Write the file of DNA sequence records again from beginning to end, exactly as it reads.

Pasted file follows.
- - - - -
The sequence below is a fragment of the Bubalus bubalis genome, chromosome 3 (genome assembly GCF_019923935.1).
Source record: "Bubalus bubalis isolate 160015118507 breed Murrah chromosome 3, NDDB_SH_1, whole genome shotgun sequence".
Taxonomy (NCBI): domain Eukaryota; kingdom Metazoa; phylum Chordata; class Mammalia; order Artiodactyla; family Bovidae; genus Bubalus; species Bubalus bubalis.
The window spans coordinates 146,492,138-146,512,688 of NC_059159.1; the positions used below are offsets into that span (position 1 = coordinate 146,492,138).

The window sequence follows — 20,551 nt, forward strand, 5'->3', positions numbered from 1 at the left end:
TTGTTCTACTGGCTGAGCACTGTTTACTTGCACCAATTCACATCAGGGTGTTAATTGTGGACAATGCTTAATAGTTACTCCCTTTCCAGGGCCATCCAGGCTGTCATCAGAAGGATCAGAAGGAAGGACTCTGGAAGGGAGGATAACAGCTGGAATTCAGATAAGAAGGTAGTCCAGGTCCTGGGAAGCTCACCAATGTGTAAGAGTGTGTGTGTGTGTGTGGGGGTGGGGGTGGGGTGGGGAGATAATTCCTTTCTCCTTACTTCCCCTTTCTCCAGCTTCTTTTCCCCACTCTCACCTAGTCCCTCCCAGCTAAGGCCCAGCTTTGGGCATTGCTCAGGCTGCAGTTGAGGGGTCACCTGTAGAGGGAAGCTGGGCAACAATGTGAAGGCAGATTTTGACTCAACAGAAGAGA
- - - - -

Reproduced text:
The sequence below is a fragment of the Bubalus bubalis genome, chromosome 3 (genome assembly GCF_019923935.1).
Source record: "Bubalus bubalis isolate 160015118507 breed Murrah chromosome 3, NDDB_SH_1, whole genome shotgun sequence".
Taxonomy (NCBI): domain Eukaryota; kingdom Metazoa; phylum Chordata; class Mammalia; order Artiodactyla; family Bovidae; genus Bubalus; species Bubalus bubalis.
The window spans coordinates 146,492,138-146,512,688 of NC_059159.1; the positions used below are offsets into that span (position 1 = coordinate 146,492,138).

The window sequence follows — 20,551 nt, forward strand, 5'->3', positions numbered from 1 at the left end:
TTGTTCTACTGGCTGAGCACTGTTTACTTGCACCAATTCACATCAGGGTGTTAATTGTGGACAATGCTTAATAGTTACTCCCTTTCCAGGGCCATCCAGGCTGTCATCAGAAGGATCAGAAGGAAGGACTCTGGAAGGGAGGATAACAGCTGGAATTCAGATAAGAAGGTAGTCCAGGTCCTGGGAAGCTCACCAATGTGTAAGAGTGTGTGTGTGTGTGTGGGGGTGGGGGTGGGGTGGGGAGATAATTCCTTTCTCCTTACTTCCCCTTTCTCCAGCTTCTTTTCCCCACTCTCACCTAGTCCCTCCCAGCTAAGGCCCAGCTTTGGGCATTGCTCAGGCTGCAGTTGAGGGGTCACCTGTAGAGGGAAGCTGGGCAACAATGTGAAGGCAGATTTTGACTCAACAGAAGAGA